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Old 04-24-2008, 08:50 AM
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Question What causes hum in vintage receiver??

I have an old Electro-Voice receiver that will hum after being on for a short while. It's not very loud as you can only notice it when the music stops.
Turning the receiver off for just a few seconds will make the hum go away but it comes back in a minute or two.

What would be a likely cause?
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Old 04-24-2008, 10:14 AM
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The power filter caps are probably starting to age and are not up to spec. When the caps get older they aren't able to 'smooth' out the power as effectively so you get ripple in the power thats feeding your amp, that is probably what you are hearing. Luckily they are relatively cheap and easy to replace.
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Old 04-24-2008, 11:59 AM
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Question What causes hum in vintage receiver??
Answer: Vintage receiver forgot the words to the music?
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Old 04-24-2008, 12:28 PM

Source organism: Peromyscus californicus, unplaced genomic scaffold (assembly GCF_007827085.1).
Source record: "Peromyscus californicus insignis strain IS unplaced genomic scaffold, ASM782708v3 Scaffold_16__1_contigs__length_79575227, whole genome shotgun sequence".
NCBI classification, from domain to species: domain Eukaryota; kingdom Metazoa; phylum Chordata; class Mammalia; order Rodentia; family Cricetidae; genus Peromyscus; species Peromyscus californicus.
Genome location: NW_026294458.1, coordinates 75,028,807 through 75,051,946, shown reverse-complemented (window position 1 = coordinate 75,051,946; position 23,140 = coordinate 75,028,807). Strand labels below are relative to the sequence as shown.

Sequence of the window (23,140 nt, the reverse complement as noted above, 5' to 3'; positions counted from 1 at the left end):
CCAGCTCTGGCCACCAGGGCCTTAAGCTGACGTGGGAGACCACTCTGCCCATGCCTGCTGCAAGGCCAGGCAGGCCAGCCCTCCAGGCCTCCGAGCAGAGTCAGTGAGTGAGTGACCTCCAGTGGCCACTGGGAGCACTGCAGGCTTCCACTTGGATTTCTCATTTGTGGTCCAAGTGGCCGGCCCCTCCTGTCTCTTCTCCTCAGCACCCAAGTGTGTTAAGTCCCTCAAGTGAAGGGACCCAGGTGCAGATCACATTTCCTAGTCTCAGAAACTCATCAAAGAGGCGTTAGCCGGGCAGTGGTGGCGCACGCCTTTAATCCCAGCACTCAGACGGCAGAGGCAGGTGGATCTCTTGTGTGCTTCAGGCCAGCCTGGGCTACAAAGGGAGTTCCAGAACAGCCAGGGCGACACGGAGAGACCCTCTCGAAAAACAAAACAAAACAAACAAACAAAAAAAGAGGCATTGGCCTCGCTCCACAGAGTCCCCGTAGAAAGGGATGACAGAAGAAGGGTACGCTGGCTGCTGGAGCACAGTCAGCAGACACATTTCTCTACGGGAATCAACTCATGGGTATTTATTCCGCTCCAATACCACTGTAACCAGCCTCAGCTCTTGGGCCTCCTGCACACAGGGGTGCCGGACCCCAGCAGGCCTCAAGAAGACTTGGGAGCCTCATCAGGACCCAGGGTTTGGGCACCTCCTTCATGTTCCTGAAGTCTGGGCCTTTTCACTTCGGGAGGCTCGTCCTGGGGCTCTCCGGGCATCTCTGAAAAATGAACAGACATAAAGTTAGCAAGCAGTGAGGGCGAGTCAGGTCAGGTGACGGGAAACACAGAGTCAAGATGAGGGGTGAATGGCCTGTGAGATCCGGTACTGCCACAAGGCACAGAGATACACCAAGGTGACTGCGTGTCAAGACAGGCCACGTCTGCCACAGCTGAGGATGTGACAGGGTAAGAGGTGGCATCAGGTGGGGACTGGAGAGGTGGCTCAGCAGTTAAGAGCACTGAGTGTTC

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Quote:
Originally Posted by Mattwizz3 View Post
The power filter caps are probably starting to age and are not up to spec. When the caps get older they aren't able to 'smooth' out the power as effectively so you get ripple in the power thats feeding your amp, that is probably what you are hearing. Luckily they are relatively cheap and easy to replace.
I agree with the above. Failing electrolytic capacitors are the most likely cause of hum in vintage receivers. Another cause of hum is ground loops causes by poor design. Not that common, however, I have run across this a few times.
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Old 04-24-2008, 06:25 PM
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Quote:
Originally Posted by Mattwizz3 View Post
The power filter caps are probably starting to age and are not up to spec. When the caps get older they aren't able to 'smooth' out the power as effectively so you get ripple in the power thats feeding your amp, that is probably what you are hearing. Luckily they are relatively cheap and easy to replace.
This is what I suspected. I hope I can find a cap that will fit inside this receiver! It's a 22000uF cap and it fits into metal spring clips so the new cap will have to be nearly the same size physically. There is no room to relocate the cap.
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Old 04-24-2008, 06:31 PM
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Quote:
Originally Posted by Chazb11 View Post
This is what I suspected. I hope I can find a cap that will fit inside this receiver! It's a 22000uF cap and it fits into metal spring clips so the new cap will have to be nearly the same size physically. There is no room to relocate the cap.